As an alum of NC State University, Padgett had a natural “in” with the NCSU library program, who were eager to support a former student. However, what was being offered in the sales pitch still had to match reality, and the F306 is an impressive 3D printer that had plenty to offer the NCSU makerspace. It is constructed from high-quality parts, a solid and sturdy aluminum frame, and has a simple, low-maintenance design that is ideal for high-volume operations. Combine that with a 12 inch x 12 inch x 12 inch printing envelope, a multi-zone heated printing bed that was designed to be just as functional as printers with an enclosure, and the ability to print with more than thirty filament materials, and it is easy to see why the F306 is so attractive to busy makerspaces.
In the Library: Making Successful Makerspaces
As with most librarians, especially those found at university, science or research libraries, Sara Gonzalez speaks about makerspaces from a position of authority. As the Physical Sciences, Mathematics, and Visualization Librarian for the University of Florida and a former geophysicist with extensive research experience with emerging technologies, data visualization and scientific literacy instruction, she is about as ideal a candidate as you can get to build a makerspace. She has even, literally, written the book on bringing 3D printing technology into libraries. 3D Printing: A Practical Guide for Librarians, written with her co-author, UFL Engineering Librarian Denise Beaubien Bennett, is due to be released in March. The book is drawn heavily from the pair’s experiences as early 3D printing technology adopters and from the development of their highly successful, academic library-based makerspaces on the University of Florida campus.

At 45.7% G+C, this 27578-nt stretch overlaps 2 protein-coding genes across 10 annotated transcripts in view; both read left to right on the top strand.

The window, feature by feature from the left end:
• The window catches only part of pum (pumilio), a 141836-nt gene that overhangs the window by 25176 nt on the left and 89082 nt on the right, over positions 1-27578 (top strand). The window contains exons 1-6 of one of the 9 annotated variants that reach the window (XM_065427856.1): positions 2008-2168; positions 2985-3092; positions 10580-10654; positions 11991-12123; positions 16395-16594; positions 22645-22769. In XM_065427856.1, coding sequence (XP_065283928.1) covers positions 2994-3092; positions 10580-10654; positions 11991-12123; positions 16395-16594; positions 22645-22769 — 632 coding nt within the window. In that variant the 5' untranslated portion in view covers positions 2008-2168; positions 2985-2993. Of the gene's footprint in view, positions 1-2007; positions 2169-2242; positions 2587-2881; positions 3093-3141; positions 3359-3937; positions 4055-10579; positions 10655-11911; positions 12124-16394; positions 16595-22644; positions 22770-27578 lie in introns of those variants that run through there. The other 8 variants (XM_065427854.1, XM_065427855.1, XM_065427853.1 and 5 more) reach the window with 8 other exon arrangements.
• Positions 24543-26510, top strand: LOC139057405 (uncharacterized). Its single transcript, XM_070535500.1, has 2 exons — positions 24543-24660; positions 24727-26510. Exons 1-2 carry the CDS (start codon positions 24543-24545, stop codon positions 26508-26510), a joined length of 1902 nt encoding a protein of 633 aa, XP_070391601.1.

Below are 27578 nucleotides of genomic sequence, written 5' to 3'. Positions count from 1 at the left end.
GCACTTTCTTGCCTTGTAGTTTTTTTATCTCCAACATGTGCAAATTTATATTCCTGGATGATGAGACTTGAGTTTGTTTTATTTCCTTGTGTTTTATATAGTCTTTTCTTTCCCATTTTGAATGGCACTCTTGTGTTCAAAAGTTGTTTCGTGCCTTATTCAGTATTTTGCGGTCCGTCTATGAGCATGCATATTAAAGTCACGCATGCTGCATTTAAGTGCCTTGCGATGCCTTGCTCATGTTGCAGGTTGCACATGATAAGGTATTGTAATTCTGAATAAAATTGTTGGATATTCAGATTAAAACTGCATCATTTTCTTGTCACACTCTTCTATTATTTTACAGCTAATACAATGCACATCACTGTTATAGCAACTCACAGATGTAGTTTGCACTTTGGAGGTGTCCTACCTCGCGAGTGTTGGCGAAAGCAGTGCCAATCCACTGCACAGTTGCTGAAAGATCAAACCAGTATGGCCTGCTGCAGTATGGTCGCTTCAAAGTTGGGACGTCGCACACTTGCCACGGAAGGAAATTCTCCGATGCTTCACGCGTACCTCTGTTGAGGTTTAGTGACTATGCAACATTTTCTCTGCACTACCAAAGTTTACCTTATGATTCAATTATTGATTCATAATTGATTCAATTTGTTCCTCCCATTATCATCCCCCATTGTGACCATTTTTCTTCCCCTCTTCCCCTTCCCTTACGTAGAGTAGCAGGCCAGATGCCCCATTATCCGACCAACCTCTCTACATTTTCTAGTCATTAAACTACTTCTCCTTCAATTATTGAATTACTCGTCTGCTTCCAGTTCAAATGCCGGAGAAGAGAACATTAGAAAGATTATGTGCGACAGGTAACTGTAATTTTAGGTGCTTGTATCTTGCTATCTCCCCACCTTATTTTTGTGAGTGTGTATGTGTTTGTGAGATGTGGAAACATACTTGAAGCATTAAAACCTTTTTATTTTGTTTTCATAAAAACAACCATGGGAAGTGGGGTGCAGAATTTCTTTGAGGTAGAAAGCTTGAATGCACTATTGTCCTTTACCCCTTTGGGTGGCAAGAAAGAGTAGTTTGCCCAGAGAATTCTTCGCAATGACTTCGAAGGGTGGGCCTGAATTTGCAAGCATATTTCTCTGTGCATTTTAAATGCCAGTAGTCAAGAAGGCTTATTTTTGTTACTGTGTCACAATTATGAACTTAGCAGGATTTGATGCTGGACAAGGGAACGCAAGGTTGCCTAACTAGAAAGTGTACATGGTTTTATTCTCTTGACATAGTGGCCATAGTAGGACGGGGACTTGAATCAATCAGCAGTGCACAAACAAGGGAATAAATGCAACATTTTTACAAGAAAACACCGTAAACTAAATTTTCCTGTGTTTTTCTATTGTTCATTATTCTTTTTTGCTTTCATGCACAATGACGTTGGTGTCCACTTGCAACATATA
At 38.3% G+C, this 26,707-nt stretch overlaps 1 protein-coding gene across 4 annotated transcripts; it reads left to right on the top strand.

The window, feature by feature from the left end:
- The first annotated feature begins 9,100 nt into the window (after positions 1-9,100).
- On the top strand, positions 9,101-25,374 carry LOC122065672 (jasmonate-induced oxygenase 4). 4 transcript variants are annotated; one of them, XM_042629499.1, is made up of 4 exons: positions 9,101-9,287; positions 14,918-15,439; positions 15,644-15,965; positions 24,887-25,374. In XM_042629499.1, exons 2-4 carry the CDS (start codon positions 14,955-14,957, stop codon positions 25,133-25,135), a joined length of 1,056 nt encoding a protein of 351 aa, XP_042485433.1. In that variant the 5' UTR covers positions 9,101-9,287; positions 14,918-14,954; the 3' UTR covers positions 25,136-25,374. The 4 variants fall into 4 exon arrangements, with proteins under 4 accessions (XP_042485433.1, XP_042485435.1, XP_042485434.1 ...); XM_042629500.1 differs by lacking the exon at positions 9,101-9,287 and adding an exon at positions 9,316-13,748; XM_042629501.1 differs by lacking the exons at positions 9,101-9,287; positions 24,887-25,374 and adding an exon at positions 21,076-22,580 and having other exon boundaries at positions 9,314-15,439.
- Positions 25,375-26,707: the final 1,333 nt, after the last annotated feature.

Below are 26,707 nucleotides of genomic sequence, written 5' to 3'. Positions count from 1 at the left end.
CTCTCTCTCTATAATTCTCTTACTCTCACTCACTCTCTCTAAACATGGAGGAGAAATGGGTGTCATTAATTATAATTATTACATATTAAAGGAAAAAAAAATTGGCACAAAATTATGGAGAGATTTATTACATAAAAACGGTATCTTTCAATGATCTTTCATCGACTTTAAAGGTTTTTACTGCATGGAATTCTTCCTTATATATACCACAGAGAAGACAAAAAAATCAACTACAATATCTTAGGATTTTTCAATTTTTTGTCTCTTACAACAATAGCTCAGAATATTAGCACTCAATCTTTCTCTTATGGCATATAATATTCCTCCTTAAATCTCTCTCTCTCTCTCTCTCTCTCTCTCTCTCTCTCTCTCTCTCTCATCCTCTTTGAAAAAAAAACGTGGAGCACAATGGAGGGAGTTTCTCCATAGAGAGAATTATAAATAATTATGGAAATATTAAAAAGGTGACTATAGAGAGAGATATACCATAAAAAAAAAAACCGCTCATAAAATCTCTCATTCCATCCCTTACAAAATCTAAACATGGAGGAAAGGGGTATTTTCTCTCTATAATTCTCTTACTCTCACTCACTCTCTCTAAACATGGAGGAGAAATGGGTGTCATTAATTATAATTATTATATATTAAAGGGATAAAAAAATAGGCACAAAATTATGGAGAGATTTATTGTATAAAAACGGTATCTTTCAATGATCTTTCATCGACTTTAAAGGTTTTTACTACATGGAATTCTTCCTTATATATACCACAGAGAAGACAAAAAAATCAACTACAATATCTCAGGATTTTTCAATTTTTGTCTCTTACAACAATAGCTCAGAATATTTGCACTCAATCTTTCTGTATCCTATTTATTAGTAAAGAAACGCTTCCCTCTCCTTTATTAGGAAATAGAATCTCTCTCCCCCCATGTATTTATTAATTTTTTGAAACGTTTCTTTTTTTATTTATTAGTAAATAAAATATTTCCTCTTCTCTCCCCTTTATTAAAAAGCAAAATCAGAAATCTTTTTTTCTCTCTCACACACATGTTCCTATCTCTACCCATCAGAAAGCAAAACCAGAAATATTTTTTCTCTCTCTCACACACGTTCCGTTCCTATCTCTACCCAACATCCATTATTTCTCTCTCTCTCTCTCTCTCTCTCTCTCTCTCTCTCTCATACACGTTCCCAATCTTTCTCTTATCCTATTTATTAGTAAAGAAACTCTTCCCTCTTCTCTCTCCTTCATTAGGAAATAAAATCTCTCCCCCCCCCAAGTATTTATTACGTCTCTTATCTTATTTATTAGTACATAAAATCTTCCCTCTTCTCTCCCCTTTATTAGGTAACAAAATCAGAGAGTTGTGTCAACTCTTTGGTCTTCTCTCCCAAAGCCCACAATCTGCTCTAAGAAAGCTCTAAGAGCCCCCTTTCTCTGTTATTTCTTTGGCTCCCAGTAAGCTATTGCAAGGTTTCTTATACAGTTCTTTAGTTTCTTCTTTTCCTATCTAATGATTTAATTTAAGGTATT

“We purchased the Fusion3 printers based upon recommendation from other academic libraries and because their specifications met our needs. We liked the build quality of their printers and have been very pleased with the level of support provided. Our patrons needed larger build volumes along with a heated build plate to help models adhere and avoid warping. We were also dealing with an increase in jobs and so needed faster printers to manage the queue. We have new patrons who now use us for 3D printing because of the [Fusion3 F306’s],” Gonzalez, from the University of Florida’s Marston Science Library, told me.
Similarly to the makerspaces at NCSU, the makerspace at the University of Florida started modestly with a handful of MakerBots. Their Makerbot Replicator 2’s eventually became supplemented by some new MakerBot Replicator 5th gens and several Printrbot Simple Metals that they use in community workshops and loan out to local educators. When I asked Gonzalez if higher quality 3D printers were worth makerspaces investing in, she was pretty adamant that if it was a large location that had a high demand placed on model quality, printing size and strength, she would recommend higher-end 3D printers. They’ve recently acquired four Fusion3 F306’s to handle the high workload of their user base, which includes students, researchers, faculty, and the general public.
“When we started Fusion3, it was clear there are customers who can’t justify the expense of an industrial printer and require greater performance and durability than what the consumer brands offer. It’s gratifying to know that our printers are able to fill this role and support new use cases like the library makerspace; customers who need a fast, accurate printer that’s also durable and can withstand the use and abuse of a makerspace,” Fusion3 CEO Chris Padgett told me via email.